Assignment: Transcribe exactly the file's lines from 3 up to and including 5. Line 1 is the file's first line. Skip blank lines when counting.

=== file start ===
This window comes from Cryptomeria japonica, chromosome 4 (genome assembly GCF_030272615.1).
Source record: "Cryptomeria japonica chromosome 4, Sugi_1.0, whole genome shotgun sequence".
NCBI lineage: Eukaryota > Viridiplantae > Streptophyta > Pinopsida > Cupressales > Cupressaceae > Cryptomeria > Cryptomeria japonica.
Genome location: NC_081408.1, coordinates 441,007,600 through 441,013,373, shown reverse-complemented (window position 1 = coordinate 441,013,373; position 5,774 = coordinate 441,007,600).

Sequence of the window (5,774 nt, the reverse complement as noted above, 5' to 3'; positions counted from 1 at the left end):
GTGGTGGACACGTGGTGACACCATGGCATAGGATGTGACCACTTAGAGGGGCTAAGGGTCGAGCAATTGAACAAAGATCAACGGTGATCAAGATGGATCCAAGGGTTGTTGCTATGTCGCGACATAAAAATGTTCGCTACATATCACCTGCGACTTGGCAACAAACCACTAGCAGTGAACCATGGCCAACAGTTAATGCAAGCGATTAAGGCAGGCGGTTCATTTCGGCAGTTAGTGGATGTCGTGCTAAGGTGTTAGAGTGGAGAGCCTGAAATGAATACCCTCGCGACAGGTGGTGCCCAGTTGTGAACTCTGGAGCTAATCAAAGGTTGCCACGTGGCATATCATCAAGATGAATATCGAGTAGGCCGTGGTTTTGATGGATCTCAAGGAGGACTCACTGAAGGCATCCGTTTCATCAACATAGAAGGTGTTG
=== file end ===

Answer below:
NCBI lineage: Eukaryota > Viridiplantae > Streptophyta > Pinopsida > Cupressales > Cupressaceae > Cryptomeria > Cryptomeria japonica.
Genome location: NC_081408.1, coordinates 441,007,600 through 441,013,373, shown reverse-complemented (window position 1 = coordinate 441,013,373; position 5,774 = coordinate 441,007,600).

Sequence of the window (5,774 nt, the reverse complement as noted above, 5' to 3'; positions counted from 1 at the left end):